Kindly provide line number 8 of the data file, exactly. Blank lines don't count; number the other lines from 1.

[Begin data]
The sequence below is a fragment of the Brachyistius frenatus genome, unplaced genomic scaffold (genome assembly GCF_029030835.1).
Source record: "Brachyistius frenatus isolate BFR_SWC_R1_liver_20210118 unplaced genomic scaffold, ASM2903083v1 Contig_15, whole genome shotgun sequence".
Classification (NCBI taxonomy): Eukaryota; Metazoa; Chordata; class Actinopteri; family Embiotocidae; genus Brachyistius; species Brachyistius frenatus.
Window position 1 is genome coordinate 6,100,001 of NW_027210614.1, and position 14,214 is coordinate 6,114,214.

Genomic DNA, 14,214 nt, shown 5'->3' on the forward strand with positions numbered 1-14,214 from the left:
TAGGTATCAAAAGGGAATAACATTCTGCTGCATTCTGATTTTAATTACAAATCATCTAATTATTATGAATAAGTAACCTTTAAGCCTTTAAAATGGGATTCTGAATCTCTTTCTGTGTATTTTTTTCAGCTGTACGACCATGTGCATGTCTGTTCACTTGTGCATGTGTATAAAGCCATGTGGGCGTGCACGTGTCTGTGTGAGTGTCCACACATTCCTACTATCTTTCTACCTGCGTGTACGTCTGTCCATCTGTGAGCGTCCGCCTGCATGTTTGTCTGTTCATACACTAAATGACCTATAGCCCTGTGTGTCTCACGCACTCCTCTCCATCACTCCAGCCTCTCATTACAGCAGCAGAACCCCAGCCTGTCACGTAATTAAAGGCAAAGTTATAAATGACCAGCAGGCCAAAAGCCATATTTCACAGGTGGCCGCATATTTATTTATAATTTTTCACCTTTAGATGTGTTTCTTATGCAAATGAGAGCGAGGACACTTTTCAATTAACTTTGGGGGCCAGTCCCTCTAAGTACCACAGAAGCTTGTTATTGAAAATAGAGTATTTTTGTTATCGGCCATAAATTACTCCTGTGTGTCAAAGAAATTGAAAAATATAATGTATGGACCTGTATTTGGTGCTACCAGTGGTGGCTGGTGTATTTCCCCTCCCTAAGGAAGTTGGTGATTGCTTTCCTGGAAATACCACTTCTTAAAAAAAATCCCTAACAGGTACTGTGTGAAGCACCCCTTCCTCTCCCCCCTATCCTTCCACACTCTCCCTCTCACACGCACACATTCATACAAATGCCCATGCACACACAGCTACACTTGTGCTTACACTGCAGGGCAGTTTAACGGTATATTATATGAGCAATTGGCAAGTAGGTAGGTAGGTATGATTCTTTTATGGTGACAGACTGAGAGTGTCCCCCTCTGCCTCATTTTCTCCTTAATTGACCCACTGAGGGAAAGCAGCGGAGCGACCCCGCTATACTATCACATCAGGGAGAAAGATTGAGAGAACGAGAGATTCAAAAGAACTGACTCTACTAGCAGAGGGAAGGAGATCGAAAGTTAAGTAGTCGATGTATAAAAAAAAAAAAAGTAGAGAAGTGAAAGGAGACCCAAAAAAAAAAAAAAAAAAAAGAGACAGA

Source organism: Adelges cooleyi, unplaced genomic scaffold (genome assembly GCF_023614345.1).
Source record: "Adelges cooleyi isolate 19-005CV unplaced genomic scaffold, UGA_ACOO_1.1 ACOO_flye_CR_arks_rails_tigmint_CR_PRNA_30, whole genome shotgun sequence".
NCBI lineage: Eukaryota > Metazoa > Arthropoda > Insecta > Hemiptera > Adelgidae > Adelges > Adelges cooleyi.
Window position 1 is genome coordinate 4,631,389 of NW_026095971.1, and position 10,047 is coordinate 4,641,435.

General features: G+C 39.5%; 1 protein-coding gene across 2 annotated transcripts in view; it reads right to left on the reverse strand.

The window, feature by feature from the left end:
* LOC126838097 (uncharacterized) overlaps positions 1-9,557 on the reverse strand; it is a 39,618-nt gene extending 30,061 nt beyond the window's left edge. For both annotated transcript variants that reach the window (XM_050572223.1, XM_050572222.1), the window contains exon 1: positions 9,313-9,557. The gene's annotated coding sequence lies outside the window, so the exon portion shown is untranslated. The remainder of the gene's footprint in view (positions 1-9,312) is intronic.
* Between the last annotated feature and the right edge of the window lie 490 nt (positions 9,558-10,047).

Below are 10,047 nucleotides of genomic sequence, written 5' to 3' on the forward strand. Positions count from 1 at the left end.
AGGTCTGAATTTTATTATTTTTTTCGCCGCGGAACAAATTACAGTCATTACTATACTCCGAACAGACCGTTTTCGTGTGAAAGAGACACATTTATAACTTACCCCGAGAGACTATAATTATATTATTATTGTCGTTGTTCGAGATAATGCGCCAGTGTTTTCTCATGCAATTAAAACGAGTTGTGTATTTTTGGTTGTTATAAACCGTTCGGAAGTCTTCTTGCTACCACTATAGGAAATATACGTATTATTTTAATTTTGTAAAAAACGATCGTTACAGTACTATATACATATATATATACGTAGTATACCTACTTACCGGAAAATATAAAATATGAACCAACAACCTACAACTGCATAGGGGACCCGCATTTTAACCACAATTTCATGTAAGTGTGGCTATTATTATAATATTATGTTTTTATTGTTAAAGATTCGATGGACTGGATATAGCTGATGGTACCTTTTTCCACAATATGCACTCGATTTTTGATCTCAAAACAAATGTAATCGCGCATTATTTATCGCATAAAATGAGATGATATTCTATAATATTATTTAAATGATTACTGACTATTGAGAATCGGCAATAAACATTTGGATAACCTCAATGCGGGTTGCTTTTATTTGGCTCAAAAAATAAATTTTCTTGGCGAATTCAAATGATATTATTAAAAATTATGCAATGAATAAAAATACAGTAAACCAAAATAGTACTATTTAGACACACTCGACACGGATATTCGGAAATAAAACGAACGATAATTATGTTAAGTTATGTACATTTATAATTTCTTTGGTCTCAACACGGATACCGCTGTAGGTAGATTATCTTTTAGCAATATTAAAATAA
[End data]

Source record: "Adelges cooleyi isolate 19-005CV unplaced genomic scaffold, UGA_ACOO_1.1 ACOO_flye_CR_arks_rails_tigmint_CR_PRNA_30, whole genome shotgun sequence".